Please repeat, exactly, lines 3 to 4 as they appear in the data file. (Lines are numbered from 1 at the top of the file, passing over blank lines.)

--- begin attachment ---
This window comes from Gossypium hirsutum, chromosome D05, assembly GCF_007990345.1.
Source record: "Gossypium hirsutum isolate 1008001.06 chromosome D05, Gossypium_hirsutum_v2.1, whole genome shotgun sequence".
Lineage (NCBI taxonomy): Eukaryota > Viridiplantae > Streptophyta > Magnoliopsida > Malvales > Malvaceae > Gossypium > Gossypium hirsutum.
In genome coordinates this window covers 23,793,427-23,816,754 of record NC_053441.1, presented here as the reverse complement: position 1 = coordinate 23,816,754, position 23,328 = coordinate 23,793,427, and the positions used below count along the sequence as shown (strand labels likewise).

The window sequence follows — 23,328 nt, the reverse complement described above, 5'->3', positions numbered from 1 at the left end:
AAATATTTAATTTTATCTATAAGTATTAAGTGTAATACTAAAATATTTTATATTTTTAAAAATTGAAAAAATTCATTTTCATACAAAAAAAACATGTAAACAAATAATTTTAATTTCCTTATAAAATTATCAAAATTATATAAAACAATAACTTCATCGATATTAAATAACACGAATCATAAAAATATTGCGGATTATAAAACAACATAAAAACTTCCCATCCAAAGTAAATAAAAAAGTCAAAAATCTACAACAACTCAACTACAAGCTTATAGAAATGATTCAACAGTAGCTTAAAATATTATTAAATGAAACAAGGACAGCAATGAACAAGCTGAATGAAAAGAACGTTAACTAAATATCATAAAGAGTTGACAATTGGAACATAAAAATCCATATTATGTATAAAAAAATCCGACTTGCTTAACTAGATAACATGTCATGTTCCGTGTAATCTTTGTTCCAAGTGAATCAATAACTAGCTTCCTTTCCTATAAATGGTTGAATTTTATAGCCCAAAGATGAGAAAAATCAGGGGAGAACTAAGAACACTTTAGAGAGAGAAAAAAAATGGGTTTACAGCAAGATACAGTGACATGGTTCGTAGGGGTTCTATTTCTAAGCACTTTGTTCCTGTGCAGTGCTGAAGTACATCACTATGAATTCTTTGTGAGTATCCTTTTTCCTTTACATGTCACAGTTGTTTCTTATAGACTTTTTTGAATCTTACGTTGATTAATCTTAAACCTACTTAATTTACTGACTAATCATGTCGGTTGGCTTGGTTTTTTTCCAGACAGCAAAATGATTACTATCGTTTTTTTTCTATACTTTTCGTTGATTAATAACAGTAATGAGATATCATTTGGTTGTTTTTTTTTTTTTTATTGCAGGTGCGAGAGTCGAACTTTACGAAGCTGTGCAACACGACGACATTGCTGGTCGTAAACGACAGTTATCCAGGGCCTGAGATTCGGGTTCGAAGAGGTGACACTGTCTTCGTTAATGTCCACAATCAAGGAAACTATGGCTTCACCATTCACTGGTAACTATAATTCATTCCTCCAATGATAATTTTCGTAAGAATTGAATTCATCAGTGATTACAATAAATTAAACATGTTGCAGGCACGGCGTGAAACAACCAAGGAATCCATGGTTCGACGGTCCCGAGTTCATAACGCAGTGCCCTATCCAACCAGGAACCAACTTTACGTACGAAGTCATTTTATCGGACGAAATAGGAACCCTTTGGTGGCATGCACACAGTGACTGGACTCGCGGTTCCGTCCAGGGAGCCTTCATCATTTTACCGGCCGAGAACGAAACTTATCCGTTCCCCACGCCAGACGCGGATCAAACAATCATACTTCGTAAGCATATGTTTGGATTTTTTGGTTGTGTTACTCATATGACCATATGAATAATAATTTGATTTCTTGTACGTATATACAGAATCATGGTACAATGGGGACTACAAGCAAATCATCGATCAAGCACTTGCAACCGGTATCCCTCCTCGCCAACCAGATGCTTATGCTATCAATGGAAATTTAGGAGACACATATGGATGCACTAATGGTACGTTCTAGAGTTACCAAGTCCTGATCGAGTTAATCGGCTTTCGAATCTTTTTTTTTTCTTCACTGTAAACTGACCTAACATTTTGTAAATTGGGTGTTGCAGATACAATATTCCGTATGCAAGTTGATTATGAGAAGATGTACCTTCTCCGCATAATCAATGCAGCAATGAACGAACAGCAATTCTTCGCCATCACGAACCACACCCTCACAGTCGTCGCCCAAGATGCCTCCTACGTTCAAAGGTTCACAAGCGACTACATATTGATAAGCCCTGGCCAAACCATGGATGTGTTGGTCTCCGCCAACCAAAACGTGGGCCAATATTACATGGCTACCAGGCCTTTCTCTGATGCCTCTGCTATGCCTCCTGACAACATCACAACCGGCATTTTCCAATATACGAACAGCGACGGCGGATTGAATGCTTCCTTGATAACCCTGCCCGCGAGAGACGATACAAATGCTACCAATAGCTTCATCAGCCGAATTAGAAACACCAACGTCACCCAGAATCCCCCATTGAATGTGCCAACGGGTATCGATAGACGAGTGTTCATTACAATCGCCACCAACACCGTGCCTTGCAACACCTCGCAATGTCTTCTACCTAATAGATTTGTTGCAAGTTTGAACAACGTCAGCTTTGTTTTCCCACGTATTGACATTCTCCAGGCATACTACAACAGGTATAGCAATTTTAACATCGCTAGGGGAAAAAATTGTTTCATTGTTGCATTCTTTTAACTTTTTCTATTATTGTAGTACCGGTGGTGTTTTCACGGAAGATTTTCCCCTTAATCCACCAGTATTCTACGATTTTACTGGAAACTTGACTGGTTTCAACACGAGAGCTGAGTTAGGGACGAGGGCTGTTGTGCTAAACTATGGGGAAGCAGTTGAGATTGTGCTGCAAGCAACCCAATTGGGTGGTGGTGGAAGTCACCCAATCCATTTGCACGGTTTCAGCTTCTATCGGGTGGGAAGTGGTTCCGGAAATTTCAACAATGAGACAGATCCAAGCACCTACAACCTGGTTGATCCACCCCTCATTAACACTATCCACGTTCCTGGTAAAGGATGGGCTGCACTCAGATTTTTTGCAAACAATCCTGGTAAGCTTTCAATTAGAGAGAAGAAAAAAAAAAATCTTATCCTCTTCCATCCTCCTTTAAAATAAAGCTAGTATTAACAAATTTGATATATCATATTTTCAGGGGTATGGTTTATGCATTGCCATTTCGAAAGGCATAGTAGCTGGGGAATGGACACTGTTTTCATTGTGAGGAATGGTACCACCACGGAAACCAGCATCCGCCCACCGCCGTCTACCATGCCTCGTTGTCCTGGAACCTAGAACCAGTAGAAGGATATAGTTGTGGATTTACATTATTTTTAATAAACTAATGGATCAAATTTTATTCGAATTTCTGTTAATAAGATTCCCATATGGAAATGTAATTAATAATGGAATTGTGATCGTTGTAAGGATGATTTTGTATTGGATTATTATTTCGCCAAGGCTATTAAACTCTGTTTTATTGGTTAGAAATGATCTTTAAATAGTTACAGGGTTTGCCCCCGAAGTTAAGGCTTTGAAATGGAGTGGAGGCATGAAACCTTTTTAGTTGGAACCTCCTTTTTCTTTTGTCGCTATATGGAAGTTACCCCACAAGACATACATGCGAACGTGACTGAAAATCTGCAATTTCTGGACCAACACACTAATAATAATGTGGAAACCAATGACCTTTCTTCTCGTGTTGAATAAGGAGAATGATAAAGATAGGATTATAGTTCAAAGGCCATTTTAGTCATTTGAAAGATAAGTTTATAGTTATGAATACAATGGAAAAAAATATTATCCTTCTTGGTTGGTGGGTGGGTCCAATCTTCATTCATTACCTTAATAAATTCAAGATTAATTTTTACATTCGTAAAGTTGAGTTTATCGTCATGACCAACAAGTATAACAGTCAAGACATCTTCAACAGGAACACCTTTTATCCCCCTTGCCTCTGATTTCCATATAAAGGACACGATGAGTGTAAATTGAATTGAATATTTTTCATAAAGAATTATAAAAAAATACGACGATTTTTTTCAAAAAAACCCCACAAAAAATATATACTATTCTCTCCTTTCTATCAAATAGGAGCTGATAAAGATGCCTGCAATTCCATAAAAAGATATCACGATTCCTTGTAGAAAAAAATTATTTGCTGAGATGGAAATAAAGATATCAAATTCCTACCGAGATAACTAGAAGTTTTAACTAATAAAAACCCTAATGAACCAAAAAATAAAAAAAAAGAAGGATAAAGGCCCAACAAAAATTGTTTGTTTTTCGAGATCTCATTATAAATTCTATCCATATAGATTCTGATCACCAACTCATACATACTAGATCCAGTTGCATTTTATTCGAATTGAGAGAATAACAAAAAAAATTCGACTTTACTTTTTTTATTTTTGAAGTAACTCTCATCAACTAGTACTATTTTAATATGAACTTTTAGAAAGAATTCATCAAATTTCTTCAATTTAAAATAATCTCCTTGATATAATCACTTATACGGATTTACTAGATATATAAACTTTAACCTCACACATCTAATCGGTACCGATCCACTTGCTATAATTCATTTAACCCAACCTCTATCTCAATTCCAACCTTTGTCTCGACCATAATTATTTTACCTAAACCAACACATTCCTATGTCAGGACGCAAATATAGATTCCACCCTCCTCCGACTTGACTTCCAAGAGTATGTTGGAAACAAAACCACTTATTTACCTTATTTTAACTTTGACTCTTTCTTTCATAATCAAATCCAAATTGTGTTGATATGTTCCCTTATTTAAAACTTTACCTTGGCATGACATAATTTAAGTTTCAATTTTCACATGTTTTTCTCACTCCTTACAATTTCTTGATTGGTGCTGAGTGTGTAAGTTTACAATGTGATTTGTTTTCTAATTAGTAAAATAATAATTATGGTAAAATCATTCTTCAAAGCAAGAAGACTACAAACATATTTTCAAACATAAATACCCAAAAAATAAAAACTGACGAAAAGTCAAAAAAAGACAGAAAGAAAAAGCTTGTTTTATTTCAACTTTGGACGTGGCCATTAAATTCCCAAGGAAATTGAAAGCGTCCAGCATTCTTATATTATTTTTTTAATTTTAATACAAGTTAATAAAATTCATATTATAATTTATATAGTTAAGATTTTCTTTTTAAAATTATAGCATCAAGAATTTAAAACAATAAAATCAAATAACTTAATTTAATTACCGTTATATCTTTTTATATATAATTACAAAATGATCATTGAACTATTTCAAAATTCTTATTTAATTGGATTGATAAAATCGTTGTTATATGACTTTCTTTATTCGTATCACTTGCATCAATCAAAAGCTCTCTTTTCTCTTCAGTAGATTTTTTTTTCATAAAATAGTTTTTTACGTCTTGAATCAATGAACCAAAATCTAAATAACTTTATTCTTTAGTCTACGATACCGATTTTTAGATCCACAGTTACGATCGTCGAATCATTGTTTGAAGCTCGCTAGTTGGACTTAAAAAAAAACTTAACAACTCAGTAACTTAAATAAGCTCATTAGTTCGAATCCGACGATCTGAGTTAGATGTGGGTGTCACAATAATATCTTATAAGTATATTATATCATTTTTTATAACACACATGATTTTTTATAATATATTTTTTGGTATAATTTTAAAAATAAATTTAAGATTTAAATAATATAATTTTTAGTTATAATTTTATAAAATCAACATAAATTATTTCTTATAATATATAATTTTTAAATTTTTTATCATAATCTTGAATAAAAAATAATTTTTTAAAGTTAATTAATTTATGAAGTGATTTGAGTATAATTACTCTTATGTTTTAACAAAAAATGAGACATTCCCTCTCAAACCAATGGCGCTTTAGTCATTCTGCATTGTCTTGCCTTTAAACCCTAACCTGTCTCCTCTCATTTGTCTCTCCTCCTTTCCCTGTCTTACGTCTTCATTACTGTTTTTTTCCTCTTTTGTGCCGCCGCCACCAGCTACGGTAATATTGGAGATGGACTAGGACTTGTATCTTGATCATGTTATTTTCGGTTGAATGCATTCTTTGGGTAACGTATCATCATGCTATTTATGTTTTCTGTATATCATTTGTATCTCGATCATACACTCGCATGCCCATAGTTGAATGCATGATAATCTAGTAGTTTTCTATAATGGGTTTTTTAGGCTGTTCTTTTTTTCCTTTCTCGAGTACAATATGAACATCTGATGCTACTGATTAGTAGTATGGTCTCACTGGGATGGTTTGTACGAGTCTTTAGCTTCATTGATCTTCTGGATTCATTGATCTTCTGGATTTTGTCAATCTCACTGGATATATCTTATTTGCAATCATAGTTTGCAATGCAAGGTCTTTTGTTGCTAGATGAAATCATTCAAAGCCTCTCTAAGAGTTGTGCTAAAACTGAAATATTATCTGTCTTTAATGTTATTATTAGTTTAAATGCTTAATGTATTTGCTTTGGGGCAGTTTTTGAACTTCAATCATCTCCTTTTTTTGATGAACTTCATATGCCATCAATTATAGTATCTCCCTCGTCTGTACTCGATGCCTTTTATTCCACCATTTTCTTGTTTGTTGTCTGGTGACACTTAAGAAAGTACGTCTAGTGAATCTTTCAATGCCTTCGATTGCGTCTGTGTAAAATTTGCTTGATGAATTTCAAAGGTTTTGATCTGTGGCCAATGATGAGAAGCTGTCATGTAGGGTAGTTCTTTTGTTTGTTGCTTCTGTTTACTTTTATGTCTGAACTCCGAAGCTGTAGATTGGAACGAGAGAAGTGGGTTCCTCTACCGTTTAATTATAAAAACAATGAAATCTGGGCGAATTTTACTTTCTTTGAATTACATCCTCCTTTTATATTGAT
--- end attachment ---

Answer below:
Lineage (NCBI taxonomy): Eukaryota > Viridiplantae > Streptophyta > Magnoliopsida > Malvales > Malvaceae > Gossypium > Gossypium hirsutum.
In genome coordinates this window covers 23,793,427-23,816,754 of record NC_053441.1, presented here as the reverse complement: position 1 = coordinate 23,816,754, position 23,328 = coordinate 23,793,427, and the positions used below count along the sequence as shown (strand labels likewise).